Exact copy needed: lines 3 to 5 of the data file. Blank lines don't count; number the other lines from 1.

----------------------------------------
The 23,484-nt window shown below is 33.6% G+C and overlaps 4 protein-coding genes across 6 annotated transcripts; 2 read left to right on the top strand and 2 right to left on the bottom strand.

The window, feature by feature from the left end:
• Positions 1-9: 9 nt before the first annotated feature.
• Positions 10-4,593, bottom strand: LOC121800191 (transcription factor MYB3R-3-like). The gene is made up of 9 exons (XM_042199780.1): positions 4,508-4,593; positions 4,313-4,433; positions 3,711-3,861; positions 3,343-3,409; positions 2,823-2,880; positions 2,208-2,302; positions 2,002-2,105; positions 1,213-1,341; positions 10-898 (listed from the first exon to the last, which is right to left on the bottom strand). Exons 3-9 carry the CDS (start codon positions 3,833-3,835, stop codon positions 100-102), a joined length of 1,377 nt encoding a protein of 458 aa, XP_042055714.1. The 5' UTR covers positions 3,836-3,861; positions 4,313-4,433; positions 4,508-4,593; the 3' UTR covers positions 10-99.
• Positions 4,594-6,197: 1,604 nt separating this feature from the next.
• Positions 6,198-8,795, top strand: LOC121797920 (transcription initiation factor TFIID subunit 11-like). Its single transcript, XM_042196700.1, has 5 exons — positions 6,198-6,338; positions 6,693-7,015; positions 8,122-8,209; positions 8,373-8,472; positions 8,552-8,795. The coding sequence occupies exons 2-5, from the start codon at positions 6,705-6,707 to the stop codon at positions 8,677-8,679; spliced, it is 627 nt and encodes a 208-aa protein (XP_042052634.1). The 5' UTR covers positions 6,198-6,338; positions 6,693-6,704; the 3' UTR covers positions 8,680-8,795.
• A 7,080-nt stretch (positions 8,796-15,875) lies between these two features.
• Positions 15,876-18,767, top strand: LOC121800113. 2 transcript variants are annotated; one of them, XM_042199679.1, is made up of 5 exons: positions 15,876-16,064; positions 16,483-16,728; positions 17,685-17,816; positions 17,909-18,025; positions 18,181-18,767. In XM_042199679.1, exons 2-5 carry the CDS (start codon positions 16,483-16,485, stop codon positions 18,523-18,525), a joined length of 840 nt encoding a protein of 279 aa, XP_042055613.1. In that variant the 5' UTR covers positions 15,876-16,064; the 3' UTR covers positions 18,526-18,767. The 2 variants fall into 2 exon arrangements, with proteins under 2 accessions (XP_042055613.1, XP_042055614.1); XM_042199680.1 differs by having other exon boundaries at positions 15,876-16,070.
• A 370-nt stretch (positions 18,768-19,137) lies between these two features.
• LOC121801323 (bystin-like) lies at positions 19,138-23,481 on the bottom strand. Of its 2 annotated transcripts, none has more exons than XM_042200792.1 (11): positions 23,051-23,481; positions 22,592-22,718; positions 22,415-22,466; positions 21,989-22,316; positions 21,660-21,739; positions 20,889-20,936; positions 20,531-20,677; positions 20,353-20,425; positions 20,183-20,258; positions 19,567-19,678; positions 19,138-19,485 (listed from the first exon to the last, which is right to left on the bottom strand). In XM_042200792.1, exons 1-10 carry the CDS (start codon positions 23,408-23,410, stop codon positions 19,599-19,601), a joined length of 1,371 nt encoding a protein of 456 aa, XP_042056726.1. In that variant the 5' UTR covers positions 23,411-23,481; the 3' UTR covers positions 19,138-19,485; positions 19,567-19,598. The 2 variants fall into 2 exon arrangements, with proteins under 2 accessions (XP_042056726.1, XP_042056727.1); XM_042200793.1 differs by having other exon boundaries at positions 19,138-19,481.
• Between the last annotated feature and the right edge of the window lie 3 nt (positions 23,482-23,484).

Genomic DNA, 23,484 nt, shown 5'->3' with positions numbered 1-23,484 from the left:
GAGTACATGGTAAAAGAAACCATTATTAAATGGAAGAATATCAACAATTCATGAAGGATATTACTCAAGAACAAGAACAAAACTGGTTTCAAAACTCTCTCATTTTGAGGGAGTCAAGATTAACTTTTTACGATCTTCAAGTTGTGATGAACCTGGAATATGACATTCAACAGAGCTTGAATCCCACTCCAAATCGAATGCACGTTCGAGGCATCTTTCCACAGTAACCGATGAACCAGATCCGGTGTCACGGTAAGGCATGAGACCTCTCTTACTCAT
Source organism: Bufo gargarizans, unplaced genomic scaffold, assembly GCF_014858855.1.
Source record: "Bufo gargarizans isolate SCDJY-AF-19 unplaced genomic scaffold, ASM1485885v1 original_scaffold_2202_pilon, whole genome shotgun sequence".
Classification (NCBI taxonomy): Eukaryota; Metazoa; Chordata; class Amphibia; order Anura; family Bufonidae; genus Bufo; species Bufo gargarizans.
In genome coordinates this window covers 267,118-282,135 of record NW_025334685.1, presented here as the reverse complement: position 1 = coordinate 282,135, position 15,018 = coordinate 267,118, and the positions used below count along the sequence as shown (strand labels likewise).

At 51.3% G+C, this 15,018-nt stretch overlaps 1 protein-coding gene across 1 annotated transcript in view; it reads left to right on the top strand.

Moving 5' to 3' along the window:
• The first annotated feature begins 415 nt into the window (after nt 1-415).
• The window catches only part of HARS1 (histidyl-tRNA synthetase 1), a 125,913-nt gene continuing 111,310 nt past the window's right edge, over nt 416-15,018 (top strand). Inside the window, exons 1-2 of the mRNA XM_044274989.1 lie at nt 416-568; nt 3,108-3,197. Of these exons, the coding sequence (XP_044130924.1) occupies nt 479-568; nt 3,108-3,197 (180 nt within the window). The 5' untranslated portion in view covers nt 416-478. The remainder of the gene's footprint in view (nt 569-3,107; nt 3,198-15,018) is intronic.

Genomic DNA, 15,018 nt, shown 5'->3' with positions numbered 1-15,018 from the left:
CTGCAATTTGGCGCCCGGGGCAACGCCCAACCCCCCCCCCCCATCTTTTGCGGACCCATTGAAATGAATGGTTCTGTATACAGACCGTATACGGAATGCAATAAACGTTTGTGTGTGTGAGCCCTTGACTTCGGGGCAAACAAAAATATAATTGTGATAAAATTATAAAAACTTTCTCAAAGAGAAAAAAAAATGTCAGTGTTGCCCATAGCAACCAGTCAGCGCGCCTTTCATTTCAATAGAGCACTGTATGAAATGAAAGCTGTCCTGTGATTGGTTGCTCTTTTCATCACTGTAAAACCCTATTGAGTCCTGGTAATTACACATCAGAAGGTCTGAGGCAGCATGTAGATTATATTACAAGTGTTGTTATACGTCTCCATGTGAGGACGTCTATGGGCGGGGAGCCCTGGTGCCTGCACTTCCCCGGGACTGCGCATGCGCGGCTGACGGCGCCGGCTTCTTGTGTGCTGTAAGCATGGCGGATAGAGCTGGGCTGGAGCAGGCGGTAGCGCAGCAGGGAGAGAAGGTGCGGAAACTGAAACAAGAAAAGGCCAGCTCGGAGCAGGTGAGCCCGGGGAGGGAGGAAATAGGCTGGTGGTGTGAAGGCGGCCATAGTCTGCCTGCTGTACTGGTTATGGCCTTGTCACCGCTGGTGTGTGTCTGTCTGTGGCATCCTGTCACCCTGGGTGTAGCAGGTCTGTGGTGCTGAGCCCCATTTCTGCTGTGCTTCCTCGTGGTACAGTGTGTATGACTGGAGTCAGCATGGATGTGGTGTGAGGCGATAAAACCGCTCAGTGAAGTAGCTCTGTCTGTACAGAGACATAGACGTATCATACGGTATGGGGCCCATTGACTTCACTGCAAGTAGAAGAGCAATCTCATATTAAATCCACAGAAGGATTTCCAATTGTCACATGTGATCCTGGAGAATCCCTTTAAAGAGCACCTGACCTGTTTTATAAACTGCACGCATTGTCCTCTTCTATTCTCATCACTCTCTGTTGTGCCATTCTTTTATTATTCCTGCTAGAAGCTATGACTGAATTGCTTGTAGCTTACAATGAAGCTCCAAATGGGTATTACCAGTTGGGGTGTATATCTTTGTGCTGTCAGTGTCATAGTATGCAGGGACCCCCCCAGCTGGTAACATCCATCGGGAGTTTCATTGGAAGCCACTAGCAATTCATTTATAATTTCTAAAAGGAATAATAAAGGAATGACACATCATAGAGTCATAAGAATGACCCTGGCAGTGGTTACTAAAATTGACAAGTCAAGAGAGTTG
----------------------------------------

• Positions 1-9: 9 nt before the first annotated feature.
• Positions 10-4,593, bottom strand: LOC121800191 (transcription factor MYB3R-3-like). The gene is made up of 9 exons (XM_042199780.1): positions 4,508-4,593; positions 4,313-4,433; positions 3,711-3,861; positions 3,343-3,409; positions 2,823-2,880; positions 2,208-2,302; positions 2,002-2,105; positions 1,213-1,341; positions 10-898 (listed from the first exon to the last, which is right to left on the bottom strand). Exons 3-9 carry the CDS (start codon positions 3,833-3,835, stop codon positions 100-102), a joined length of 1,377 nt encoding a protein of 458 aa, XP_042055714.1. The 5' UTR covers positions 3,836-3,861; positions 4,313-4,433; positions 4,508-4,593; the 3' UTR covers positions 10-99.
• Positions 4,594-6,197: 1,604 nt separating this feature from the next.